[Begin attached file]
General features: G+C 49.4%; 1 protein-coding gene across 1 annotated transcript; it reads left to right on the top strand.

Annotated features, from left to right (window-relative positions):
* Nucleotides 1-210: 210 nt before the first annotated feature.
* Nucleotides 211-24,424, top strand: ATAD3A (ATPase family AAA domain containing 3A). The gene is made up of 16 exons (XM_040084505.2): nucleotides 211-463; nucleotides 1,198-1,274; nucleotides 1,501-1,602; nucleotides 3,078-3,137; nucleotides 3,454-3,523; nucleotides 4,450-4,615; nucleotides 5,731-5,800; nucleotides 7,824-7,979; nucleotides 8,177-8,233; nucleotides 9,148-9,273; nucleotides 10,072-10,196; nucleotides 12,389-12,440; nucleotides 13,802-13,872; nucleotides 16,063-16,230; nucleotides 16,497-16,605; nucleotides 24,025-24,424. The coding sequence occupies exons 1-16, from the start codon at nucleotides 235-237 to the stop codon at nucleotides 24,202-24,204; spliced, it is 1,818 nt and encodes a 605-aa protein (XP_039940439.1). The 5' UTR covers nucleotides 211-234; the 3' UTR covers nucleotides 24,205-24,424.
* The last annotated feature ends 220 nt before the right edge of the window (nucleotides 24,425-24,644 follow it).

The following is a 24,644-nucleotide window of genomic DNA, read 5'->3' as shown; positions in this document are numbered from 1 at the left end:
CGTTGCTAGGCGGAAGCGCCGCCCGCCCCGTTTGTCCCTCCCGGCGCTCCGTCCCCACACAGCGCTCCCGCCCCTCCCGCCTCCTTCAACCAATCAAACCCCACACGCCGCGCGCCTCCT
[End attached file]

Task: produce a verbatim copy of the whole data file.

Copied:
General features: G+C 49.4%; 1 protein-coding gene across 1 annotated transcript; it reads left to right on the top strand.

Annotated features, from left to right (window-relative positions):
* Nucleotides 1-210: 210 nt before the first annotated feature.
* Nucleotides 211-24,424, top strand: ATAD3A (ATPase family AAA domain containing 3A). The gene is made up of 16 exons (XM_040084505.2): nucleotides 211-463; nucleotides 1,198-1,274; nucleotides 1,501-1,602; nucleotides 3,078-3,137; nucleotides 3,454-3,523; nucleotides 4,450-4,615; nucleotides 5,731-5,800; nucleotides 7,824-7,979; nucleotides 8,177-8,233; nucleotides 9,148-9,273; nucleotides 10,072-10,196; nucleotides 12,389-12,440; nucleotides 13,802-13,872; nucleotides 16,063-16,230; nucleotides 16,497-16,605; nucleotides 24,025-24,424. The coding sequence occupies exons 1-16, from the start codon at nucleotides 235-237 to the stop codon at nucleotides 24,202-24,204; spliced, it is 1,818 nt and encodes a 605-aa protein (XP_039940439.1). The 5' UTR covers nucleotides 211-234; the 3' UTR covers nucleotides 24,205-24,424.
* The last annotated feature ends 220 nt before the right edge of the window (nucleotides 24,425-24,644 follow it).

The following is a 24,644-nucleotide window of genomic DNA, read 5'->3' as shown; positions in this document are numbered from 1 at the left end:
CGTTGCTAGGCGGAAGCGCCGCCCGCCCCGTTTGTCCCTCCCGGCGCTCCGTCCCCACACAGCGCTCCCGCCCCTCCCGCCTCCTTCAACCAATCAAACCCCACACGCCGCGCGCCTCCT